The image of a canary, barbed wire, and containment have been bouncing about in my head for the last few but I haven't been able to see the composition.
I've been thinking about visual depth depicted on a flat surface and found myself admiring some paintings from the Prado, in particular Claude Lorrain's The Embarkation of Saint Paula Romana at the Port of Ostia c. 1639-1640. I also have been looking at Scenes of American Life: Treasures from the Smithsonian American Art Museum. The paintings in that book document American life in the first half of the Twentieth Century—from the boom times of the Roaring Twenties through to the chaos of Great Depression and World War II. I'm fascinated by the way artists rendered a time that seems to parallel our own—from the crazy economic frenzy of the 1970's and 1980's to the current convoluted recession and twisted up wars in the Middle East.
Alexandre Hogue's Dust Bowl especially caught my eye for a number of reasons. Though created 300 years after Lorraine's and set horizontally instead of vertically, it still shares a similar compositional space. A light-emanating sun is pinned between strong triangular elements and placed central to the canvas. I'm also drawn to it because it contains one of the iconic images I have in my head for this new painting—the rusting barred wire I've found strangling the trees in the forest.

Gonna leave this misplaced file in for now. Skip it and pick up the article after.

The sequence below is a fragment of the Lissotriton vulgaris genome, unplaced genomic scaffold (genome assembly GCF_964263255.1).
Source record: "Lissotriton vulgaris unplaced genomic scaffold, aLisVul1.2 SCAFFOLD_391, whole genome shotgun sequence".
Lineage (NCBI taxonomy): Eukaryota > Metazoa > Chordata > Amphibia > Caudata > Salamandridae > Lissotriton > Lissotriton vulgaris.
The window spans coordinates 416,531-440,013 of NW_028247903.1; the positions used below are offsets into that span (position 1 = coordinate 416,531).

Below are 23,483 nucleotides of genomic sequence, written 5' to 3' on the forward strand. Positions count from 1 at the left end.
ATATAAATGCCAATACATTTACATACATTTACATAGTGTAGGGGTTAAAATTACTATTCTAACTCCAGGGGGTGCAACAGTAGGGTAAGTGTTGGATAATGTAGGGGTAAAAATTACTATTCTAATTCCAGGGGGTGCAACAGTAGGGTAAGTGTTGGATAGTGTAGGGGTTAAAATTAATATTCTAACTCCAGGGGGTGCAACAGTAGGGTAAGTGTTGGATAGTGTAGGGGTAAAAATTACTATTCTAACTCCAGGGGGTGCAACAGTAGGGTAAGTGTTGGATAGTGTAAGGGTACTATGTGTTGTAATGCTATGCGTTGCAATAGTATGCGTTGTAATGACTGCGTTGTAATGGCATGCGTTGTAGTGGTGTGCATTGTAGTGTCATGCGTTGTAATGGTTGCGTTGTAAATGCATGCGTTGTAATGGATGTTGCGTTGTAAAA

This morning the sky in Jericho was cerulean beautiful. This afternoon in Winooski there was a sudden, sky-blackening hail storm. This evening driving I-89 home pointed towards Camel's Hump, Lorrain and Hogue's composition came to life! The rain soaked road stretched towards the mountains and the cobalt blue and alizarin storm clouds were struck by an opening in their mass that let loose the low setting sun. It graced their edges with gold and lit the new-green trees with silver. And there before me was presented the final pieces of my composition.
"...And he said: The higher you fly, the faster you fall. He said: Send it up. Watch it rise. See it fall. Gravity's rainbow. Send it up. Watch it rise. See it fall. Gravity's angel. Why these mountains? Why this sky? This long road. This ugly train...."
—Laurie Andersen, Gravity's Angel